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If you were just a little too old for the Pokemon boom, then it’s likely you remember its precursor, Magic: The Gathering. It may not have been the first game to shake kids out by their ankles, but it was a cultural phenomena. The game has continued to grow and thrive in the back of game shops and has been given digital makeovers in the past. The game has made its way to the iPad as Magic 2013. It is an effective translation of both the assets and liabilities of the physical card game.

Making the object digital

Magic defined the physical object micro-transaction, you could get just a starter deck, but often players with hundred of booster packs and rare gold foil cards would end up winning games. Translating this to a digital game isn’t an easy feat. No one is going to want to keep shelling out three or four bucks every couple of weeks for bits.

In-app purchases might not be the same exact economic model, but anyone keen on handing bagfuls of money to Wizards of the Coast can do so. Although Magic 2013 is free, to get anything more than the early campaign levels, you’ll need to pay $9.99. You can spend a lot of time unlocking full decks playing through the campaigns, but you can also unlock full decks for $0.99. For some reason each deck can also be converted to have a gold foil appearance for another $0.99. The latter is likely for nothing more than bragging rights when playing online.

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Skip the shuffling, keep the cards

If you’ve played Magic with cards (or any of the previous digital incarnations), you will be able to pick up and play Magic 2013 pretty easily. If you haven’t, there are extensive tutorials if you’re still interested. The turn structure might be the only facet of gameplay that feels counterintuitive. Rather than giving each step in your turn either an action or a pass button, each step is given a timer with the exception of picking creatures for combat. There are a few other places where the timer doesn’t seem to function either. It’s a weird oversight, as if half the development team thought that it was making a game with timers and the other side missed the memo.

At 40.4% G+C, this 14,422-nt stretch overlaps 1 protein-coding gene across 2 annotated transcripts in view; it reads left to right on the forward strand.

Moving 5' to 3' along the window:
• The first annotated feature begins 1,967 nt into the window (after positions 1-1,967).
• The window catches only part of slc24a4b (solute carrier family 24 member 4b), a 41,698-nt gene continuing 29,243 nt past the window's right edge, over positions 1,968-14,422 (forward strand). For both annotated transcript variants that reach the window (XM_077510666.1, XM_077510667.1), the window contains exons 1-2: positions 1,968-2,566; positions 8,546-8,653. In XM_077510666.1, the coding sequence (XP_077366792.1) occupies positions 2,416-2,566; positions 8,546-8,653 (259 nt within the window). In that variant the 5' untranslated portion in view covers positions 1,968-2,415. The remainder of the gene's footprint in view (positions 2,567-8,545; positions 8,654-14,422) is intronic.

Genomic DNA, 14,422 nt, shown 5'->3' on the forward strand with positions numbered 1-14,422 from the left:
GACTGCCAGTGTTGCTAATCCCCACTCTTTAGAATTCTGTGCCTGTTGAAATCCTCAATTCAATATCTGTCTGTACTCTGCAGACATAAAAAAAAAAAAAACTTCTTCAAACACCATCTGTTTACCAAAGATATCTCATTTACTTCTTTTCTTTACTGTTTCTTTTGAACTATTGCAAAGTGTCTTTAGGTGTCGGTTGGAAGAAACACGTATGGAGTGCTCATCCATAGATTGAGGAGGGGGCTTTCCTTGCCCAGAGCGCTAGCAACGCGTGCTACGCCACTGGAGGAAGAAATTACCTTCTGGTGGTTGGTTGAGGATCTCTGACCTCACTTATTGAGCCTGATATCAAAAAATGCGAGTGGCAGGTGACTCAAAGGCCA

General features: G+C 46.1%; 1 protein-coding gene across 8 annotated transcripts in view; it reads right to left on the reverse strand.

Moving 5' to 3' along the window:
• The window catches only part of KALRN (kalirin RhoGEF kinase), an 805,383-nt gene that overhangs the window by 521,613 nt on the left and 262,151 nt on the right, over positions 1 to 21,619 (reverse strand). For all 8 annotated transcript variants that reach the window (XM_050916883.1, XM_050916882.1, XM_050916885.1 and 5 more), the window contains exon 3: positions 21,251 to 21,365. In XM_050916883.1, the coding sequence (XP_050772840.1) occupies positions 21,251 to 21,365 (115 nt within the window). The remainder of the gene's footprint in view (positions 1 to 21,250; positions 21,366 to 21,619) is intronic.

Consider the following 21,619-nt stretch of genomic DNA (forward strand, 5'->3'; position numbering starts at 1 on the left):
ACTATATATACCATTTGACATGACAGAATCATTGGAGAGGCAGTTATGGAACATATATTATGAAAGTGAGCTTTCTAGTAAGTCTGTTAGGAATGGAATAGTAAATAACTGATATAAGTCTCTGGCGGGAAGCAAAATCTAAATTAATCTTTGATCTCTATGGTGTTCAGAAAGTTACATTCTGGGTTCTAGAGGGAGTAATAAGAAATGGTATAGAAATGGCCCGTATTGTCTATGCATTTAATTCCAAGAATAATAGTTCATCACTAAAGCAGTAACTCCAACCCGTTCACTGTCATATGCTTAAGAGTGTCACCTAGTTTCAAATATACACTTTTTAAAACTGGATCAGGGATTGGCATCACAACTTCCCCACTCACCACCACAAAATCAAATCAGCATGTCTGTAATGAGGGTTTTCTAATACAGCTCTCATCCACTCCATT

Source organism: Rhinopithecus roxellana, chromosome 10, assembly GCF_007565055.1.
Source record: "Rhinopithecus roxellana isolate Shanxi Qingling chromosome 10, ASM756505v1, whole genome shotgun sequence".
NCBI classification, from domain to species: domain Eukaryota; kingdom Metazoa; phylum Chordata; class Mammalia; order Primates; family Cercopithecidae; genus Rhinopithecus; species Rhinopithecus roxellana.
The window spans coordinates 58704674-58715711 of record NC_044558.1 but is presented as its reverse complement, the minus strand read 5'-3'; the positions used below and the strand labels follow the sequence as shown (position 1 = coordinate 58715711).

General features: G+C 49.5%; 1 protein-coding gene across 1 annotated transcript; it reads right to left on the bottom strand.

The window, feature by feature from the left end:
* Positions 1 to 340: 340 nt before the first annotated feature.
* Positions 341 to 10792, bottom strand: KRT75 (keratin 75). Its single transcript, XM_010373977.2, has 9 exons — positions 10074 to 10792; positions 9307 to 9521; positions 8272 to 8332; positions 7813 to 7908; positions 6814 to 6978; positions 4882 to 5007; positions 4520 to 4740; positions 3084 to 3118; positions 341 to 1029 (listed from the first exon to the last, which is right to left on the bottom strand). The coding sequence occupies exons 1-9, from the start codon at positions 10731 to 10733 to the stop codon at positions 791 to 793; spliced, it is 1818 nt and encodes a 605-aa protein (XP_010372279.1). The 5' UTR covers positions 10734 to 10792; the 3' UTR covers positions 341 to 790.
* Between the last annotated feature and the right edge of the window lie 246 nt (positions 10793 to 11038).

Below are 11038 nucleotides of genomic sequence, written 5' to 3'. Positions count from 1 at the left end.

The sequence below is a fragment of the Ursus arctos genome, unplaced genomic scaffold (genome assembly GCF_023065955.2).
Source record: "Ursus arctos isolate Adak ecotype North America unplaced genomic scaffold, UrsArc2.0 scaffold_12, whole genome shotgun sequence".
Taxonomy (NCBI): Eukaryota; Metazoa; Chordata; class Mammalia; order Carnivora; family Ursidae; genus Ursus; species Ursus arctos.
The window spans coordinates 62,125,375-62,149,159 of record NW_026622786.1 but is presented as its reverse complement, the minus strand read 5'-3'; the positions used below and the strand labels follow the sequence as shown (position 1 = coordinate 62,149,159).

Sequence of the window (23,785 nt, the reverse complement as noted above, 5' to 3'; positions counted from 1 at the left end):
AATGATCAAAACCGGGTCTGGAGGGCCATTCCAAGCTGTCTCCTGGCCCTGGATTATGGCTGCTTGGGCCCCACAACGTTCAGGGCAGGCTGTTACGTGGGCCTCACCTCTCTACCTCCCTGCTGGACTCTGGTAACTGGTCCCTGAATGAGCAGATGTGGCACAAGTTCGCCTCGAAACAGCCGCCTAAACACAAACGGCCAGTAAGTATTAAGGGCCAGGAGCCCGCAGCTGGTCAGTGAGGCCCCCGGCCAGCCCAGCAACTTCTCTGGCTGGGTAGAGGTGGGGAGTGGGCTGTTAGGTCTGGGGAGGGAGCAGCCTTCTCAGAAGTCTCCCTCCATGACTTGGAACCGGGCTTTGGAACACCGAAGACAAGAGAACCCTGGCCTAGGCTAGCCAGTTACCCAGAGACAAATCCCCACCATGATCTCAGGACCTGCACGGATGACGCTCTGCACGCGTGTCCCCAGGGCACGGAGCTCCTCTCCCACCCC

The game has an extensive campaign. There are four modes to the campaign you can play through, though this is only if you have the full version of the game. Even after buying the full version, some of this remains locked until you make more progress in the game. The challenge mode is a puzzle variant of the game, and sets up scenarios that you have to play though. Strategy fans will get a big kick out of this mode. You will find in some of the campaign proper missions that you get opponents with scripted card orders.

Multiplayer may be the most interesting to people, and both standard and Planechase modes are included. I had a hard time finding games on the server for the latter, though. The games are connected through Game Center, which should make getting a game together pretty easy.

Pretty like a postcard

Magic has always had beautiful card art. Magic 2013 not only has all of the card art, capable of being blown up and zoomed into on the iPad’s Retina display, but also a lot of great art just in the loading screens. Fans of fantasy art are going to be inundated with as much as they can handle here.

The game has a good mixture of utilitarian graphics with design flair. There is a pretty plain black surface the cards are played on. You get a lot of visual cues for turns with outlines in various areas to give you a quick idea of what’s going on. One of the best flourishes is the damage animation for instant effects that actually uses fire, water, etc. to animate the dispersal. It’s nothing fancy, but it is enough to show that they did more than just plop cards into an engine and recreate the analog experience.

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Conclusion

This is a huge IP for gaming nerds, so it’s not surprising that Wizards of the Coast really pushed to get the game on the iPad. That 2013 at the end of the title seems to indicate that Magic 2013 is going be the RPG nerd Madden. The trappings of the freemium model are apparent here; it’s clear that this model is intended to siphon money from your pocket with incredible speed. Gold foil digital cards still has to be the silliest thing since horse armor.

Aside from that, this is a well crafted game. It joins a lot of hardcore board games/RPG on iOS and Wizards has done a great job making this more than a dull and straightforward translation. If you played any of the earlier digital versions, you may have felt that they actually overdid the backgrounds and animations. This version doesn’t contain those trappings. Magic 2013 is free on the App Store, so you should at least give the game a try. You need to pay that $9.99 for the whole game, though.

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